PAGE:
In hindsight, our interlocutor assesses very good relations with Polish companies, which are open for cooperation. The company is a member of Polish Offshore Wind Energy Association (PTMEW). Żeglarski emphasizes that for Seaway 7 it is crucial to build relationships with suppliers and show them the path they need to follow to reach global offshore wind standards.


Seaway 7 also engages in non-business activities. It is the only TIER 1 contractor to sign the Polish Offshore Wind Sector Deal. - We take the declarations included in the agreement very seriously - explains Żeglarski.


The company also cooperates with Polish universities. Employees explain cable laying to students during postgraduate studies in offshore wind at the Gdansk University of Technology. At Gdynia Maritime University, Seaway 7 will present a comprehensive analysis of a real project during postgraduate studies on risk management in offshore projects. The Executive MBA in Offshore Wind Energy program at the same university, of which Seaway 7 is a partner, was launched in March.



Source: Seaway 7


Tenders - Seaway 7 wants to convince investors with comprehensive services


What distinguishes Seaway 7 from its competitors? Seaway points out that it is the flexibility of its fleet and services, which translates into minimizing risks associated with delayed deliveries or interruptions in work. In addition to installation services, a core competency, the company provides logistics services, transporting foundations from anywhere in the world. Capital, or financial strength, is also an asset - Seaway 7 can handle the most demanding projects.


Currently, Seaway 7 is focused on tender processes in Poland for cables, wind turbines and foundations. In 2022, investors in the Polish market have launched or are in the process of launching tenders for given services for projects in the Baltic Sea. Żeglarski points out that many years of work on the Polish market related to market analysis and integration now pays off.


- There are a lot of questions about local content. Thanks to the fact that we have done our homework in the previous years, we are able to show what is possible to do using percentages and amounts. Projects in Poland differ from each other in the manner of implementation, scope of work and specific conditions. Thanks to the accumulated knowledge we can present further solutions ready on a platter - says Żeglarski.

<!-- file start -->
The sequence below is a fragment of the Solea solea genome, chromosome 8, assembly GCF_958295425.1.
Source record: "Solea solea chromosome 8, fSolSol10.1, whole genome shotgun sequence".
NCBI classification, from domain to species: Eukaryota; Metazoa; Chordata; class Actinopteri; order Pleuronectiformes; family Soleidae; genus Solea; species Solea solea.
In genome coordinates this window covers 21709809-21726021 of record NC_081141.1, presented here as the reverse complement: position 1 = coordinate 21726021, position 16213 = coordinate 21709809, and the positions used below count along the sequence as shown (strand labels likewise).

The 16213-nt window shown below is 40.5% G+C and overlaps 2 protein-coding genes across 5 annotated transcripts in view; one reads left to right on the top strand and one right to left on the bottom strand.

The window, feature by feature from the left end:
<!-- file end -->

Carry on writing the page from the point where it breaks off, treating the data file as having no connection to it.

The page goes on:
In case of winning tenders, Seaway 7 will develop its office in Gdynia and start preparing suppliers for operations and schedules. The key is not just the education of the staff, but their experience. What will be the desired skills for Seaway 7 in the coming years? They will certainly be related to project management, quality and logistics. Engineers with technical knowledge of marine technology will also be of importance.


What is Seaway 7 planning in 2022? Apart from tenders, it will be strengthening relationships with Polish suppliers, not only in the Polish market but also internationally.


Let's appreciate logistics in offshore wind projects


Żeglarski emphasized in the interview that the emerging offshore wind energy sector in Poland should not forget about the role of logistic processes in project implementation. It is not only crucial to produce components, but also to deliver them on time and to work in an environment of international market turbulence, caused by the COVID-19 pandemic or the current war in Ukraine.


- For now, it is difficult to assess the impact of the conflict on logistics processes and offshore wind projects. It depends on many factors and the scope of orders. For now, the situation is under control. It is crucial that ships are operated continuously in the offshore wind sector. Russia is a global exporter of raw materials, steel, aluminum. Excluding such a player will probably affect raw material prices. Purchases will only be made in 2-3 years, who knows what else will happen. Logistical challenges may affect project schedules - comments Żeglarski.


Another issue is vessels, their availability and their ability to install and/or transport increasingly heavy and longer wind components. Our interviewee indicates that the area around 2025 will be the peak of project delivery.


- Not every vessel fits every project. Is this a problem for Seaway 7? Definitely no. Investors are in a more difficult situation, as the availability of installation vessels may be limited. It is worth noting that Polish projects compete with projects abroad in Europe, the US, Asia or other markets. If tenders are settled at the same time, there will be fewer contractors - he explains.


Ports should be a strategic investment


Offshore ports are key and there is no doubt about it. Their construction should be realized as a strategic investment, not only a business one. Żeglarski emphasizes that ports guarantee that in the era of offshore wind energy development capital will stay in Poland through services and permanent jobs.


- We believe that Seaway 7 will offer solutions for 2024. We are already working on them today - emphasized Żeglarski.

Most recent